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Cover to Cover: Exposing the Bookbinder's Ancient Craft

When opening an old, well-read book, readers will inevitably find its first and last sheets have suffered more than those in between.  It is the purpose of endpapers, or end sheets are they are also known, to protect the valuable text at the beginning and end of a book, essentially taking up any strain of opening the covers which would otherwise be on its first and last sections.

Endpapers form a hinge between the boards and the book, and they hide the raw edges of the covering material where it is turned in around the boards.  They have a decorative purpose too.  When combined harmoniously with a book’s covering material and its headbands, they contribute to the overall aesthetic design.  Over the centuries, changes to the type and style of endpapers have been matched only by the number of different methods for attaching them.

Common Endpaper Attachment Methods

Simple Folded White Endpapers

A simple set of folded, white endpapers can be made with four sheets of paper, their grain running head to tail.  Cut to a size slightly larger than the text leaves, the sheets are folded down the middle and made up into two sections by inserting one folded sheet into the other.  Next, two ordinary pieces of waste paper (spoiled or surplus sheets) are cut to the same size, folded and ‘tipped on’ (lightly attached with paste) to the inner edge of each section.  These form protection sheets which are later removed.  The endpapers were then lightly pressed and stitched, one at the beginning of the book, the other at the end, during the sewing process.  Eventually the protective waste paper was torn away, with the exception of a one inch strip at the back which was left on for added strength at the joint.  The strip of the first and the whole of the second leaf were then pasted together over the board, leaving two protective leaves at either end of the book.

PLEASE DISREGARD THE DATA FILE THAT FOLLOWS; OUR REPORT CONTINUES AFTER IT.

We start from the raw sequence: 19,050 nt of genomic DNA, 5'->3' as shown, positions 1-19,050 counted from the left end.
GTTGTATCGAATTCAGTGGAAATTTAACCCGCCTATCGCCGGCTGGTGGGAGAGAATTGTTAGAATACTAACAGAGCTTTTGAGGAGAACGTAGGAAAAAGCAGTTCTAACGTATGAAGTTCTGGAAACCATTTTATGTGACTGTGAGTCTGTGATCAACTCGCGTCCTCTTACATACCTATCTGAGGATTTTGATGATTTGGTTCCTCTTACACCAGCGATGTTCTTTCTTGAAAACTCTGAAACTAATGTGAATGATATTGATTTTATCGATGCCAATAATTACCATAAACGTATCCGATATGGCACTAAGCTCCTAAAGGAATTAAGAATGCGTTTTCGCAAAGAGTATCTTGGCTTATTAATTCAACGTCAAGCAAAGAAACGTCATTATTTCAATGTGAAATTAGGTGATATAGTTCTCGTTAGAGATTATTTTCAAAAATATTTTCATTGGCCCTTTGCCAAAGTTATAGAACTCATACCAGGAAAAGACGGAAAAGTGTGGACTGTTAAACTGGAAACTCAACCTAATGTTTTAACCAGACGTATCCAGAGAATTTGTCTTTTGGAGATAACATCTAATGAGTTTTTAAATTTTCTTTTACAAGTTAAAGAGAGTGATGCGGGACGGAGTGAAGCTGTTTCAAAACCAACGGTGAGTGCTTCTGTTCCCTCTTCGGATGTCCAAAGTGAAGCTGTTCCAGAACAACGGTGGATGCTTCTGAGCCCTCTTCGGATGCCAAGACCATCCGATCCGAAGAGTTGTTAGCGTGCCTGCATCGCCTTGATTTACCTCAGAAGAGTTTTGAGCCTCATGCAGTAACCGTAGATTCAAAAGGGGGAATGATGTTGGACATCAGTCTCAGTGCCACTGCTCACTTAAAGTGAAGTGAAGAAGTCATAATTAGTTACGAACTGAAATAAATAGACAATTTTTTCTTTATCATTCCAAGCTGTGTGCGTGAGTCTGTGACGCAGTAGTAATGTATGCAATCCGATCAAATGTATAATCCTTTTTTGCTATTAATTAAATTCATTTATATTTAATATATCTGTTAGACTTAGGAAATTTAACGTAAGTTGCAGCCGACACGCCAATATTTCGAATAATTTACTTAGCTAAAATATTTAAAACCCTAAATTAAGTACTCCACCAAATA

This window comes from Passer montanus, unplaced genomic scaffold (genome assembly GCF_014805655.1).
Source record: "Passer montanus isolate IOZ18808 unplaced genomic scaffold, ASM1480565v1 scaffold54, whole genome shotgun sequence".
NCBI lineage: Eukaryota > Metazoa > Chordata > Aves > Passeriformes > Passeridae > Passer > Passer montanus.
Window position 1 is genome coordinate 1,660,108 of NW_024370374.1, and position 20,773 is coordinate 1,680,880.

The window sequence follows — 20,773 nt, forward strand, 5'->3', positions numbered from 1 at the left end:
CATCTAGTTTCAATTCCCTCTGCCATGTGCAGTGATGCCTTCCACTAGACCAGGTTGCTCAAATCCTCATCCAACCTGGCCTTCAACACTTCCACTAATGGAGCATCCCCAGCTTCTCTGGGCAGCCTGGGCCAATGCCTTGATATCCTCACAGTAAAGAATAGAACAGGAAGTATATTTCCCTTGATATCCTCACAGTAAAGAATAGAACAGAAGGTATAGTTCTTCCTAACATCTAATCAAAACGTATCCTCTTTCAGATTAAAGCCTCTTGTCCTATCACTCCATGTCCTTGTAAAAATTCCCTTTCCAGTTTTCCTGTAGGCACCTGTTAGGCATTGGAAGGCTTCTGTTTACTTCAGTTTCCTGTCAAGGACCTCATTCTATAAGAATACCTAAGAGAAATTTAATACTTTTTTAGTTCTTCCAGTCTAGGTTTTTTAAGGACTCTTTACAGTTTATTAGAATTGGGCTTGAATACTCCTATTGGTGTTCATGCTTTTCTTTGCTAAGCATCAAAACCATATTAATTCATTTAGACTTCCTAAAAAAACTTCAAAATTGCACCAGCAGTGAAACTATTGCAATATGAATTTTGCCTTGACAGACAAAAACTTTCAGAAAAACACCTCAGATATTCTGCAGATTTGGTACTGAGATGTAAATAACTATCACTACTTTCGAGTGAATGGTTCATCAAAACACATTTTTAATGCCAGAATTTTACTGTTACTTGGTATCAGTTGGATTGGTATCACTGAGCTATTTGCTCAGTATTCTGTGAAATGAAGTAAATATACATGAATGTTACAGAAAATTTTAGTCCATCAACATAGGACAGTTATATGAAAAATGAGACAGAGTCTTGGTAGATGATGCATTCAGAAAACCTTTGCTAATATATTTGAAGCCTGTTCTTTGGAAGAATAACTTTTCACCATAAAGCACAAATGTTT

‘Made’ Endpapers

The method of creating ‘made endpapers’ consisted of pasting white paper to coloured, usually marbled, paper.  Early marbled paper could be quite thin and its non-marbled side also had a tendency to show spoil marks from the dyes used, making it unsuitable for attachment as a single endpaper.  In order to make endpapers for the front of the book, the binder took two sheets of white paper, a sheet of marbled paper cut to the same size and a waste sheet for protection.  The white sheets were made into a section by inserting one inside the other and the folded marbled sheet (coloured side on the inside) was lightly tipped on its underside to the top of the white sheet.  The folded waste sheet was then tipped onto the plain side of the marbled paper and the top portion turned over to the back, such that all the sheets were encased within the waste paper.  The whole section, including the waste sheet was then stitched through the centre (which would be one of the blank endpaper sheets) during the sewing process.  This method would then be repeated for the rear endpapers, and then the waste sheet would be removed, leaving the uncoloured side of the marbled paper exposed and ready for pasting directly onto the boards.  Traditionally, the other uncoloured side of the marbled sheet would be glued to the endpaper facing it (to make one thick leaf) after all of the papers had been sewn on.  The modern practice is to make the endpapers away from the book, by gluing the endsheet to the underside of the marbled paper, then pressing it lightly and allowing it to dry, and sewing them on afterwards.

Zig Zag Endpapers